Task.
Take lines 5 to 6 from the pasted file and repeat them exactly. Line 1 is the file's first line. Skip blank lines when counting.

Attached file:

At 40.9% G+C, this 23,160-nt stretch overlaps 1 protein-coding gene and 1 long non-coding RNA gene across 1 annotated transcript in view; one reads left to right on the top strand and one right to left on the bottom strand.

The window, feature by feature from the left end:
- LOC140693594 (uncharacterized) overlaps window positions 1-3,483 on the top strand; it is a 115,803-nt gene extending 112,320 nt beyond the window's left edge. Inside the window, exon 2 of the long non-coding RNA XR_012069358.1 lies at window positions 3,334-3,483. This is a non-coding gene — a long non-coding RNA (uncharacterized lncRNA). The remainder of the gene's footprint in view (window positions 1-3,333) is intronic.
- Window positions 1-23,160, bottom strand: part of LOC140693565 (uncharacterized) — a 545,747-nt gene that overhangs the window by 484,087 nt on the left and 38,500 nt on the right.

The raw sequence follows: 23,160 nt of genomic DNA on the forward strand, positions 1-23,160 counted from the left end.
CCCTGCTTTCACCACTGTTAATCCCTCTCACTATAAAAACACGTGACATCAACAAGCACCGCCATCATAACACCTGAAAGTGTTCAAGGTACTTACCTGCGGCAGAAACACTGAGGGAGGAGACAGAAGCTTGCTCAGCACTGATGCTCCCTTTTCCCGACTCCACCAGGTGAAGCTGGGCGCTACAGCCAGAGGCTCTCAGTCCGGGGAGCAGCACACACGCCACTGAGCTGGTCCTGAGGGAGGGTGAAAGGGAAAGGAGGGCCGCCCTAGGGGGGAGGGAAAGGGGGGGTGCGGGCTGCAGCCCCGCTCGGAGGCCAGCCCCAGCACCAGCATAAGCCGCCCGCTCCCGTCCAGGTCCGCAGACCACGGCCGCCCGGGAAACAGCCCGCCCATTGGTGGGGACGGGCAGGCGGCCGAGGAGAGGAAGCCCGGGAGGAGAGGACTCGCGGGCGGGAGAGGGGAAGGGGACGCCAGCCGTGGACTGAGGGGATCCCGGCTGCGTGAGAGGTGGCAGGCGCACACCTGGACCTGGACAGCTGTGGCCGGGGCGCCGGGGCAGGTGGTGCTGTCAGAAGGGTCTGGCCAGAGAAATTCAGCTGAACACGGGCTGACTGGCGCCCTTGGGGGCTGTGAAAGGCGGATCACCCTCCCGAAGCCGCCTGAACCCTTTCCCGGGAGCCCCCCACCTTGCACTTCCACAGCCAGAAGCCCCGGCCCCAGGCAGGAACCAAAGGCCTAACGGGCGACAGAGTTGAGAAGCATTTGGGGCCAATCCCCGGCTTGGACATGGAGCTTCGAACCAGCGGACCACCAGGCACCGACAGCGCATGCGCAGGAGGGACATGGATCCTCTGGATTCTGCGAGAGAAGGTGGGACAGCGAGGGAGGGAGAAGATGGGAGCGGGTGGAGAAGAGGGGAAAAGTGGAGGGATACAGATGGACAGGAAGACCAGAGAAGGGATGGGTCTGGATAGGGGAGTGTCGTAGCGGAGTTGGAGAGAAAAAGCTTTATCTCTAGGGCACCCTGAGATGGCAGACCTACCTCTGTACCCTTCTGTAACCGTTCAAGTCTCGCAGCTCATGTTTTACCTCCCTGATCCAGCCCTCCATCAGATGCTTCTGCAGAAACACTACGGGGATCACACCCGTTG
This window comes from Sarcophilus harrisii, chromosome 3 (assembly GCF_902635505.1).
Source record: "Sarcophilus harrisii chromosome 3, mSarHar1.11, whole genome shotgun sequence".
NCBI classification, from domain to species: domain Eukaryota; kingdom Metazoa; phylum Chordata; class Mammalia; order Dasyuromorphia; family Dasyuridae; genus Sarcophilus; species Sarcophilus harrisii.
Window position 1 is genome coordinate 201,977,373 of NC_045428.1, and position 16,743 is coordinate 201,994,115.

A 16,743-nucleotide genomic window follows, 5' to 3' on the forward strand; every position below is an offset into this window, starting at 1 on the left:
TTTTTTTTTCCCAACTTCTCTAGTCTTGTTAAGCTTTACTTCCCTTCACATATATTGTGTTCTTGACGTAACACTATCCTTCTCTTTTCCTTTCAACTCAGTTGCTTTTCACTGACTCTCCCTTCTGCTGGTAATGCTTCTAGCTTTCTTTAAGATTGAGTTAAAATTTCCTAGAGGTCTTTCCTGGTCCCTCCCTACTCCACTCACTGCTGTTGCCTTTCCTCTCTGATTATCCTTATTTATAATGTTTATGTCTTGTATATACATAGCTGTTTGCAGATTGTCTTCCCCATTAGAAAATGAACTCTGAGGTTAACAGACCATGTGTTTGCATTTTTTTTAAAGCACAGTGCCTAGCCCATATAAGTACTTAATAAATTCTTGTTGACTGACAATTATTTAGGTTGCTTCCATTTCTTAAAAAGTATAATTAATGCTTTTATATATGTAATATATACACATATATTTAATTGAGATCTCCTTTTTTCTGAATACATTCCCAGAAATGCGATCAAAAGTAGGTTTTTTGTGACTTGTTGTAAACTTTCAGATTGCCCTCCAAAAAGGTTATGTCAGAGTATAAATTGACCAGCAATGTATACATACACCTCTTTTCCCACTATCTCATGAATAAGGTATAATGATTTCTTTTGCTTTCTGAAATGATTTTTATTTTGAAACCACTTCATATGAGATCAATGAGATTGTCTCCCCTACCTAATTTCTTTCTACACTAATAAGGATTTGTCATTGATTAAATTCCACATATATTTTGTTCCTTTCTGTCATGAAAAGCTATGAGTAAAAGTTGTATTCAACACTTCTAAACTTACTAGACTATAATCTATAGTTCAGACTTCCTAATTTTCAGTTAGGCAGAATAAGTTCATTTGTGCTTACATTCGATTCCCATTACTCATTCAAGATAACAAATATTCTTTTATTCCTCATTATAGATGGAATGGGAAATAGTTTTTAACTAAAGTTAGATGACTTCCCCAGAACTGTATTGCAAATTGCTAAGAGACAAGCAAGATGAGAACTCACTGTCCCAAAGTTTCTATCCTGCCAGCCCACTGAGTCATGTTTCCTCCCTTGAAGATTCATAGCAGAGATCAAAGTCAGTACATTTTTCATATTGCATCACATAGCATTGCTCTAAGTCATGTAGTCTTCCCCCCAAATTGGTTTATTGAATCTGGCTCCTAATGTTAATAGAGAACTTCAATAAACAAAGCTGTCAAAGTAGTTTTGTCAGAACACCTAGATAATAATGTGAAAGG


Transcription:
The raw sequence follows: 23,160 nt of genomic DNA on the forward strand, positions 1-23,160 counted from the left end.
CCCTGCTTTCACCACTGTTAATCCCTCTCACTATAAAAACACGTGACATCAACAAGCACCGCCATCATAACACCTGAAAGTGTTCAAGGTACTTACCTGCGGCAGAAACACTGAGGGAGGAGACAGAAGCTTGCTCAGCACTGATGCTCCCTTTTCCCGACTCCACCAGGTGAAGCTGGGCGCTACAGCCAGAGGCTCTCAGTCCGGGGAGCAGCACACACGCCACTGAGCTGGTCCTGAGGGAGGGTGAAAGGGAAAGGAGGGCCGCCCTAGGGGGGAGGGAAAGGGGGGGTGCGGGCTGCAGCCCCGCTCGGAGGCCAGCCCCAGCACCAGCATAAGCCGCCCGCTCCCGTCCAGGTCCGCAGACCACGGCCGCCCGGGAAACAGCCCGCCCATTGGTGGGGACGGGCAGGCGGCCGAGGAGAGGAAGCCCGGGAGGAGAGGACTCGCGGGCGGGAGAGGGGAAGGGGACGCCAGCCGTGGACTGAGGGGATCCCGGCTGCGTGAGAGGTGGCAGGCGCACACCTGGACCTGGACAGCTGTGGCCGGGGCGCCGGGGCAGGTGGTGCTGTCAGAAGGGTCTGGCCAGAGAAATTCAGCTGAACACGGGCTGACTGGCGCCCTTGGGGGCTGTGAAAGGCGGATCACCCTCCCGAAGCCGCCTGAACCCTTTCCCGGGAGCCCCCCACCTTGCACTTCCACAGCCAGAAGCCCCGGCCCCAGGCAGGAACCAAAGGCCTAACGGGCGACAGAGTTGAGAAGCATTTGGGGCCAATCCCCGGCTTGGACATGGAGCTTCGAACCAGCGGACCACCAGGCACCGACAGCGCATGCGCAGGAGGGACATGGATCCTCTGGATTCTGCGAGAGAAGGTGGGACAGCGAGGGAGGGAGAAGATGGGAGCGGGTGGAGAAGAGGGGAAAAGTGGAGGGATACAGATGGACAGGAAGACCAGAGAAGGGATGGGTCTGGATAGGGGAGTGTCGTAGCGGAGTTGGAGAGAAAAAGCTTTATCTCTAGGGCACCCTGAGATGGCAGACCTACCTCTGTACCCTTCTGTAACCGTTCAAGTCTCGCAGCTCATGTTTTACCTCCCTGATCCAGCCCTCCATCAGATGCTTCTGCAGAAACACTACGGGGATCACACCCGTTG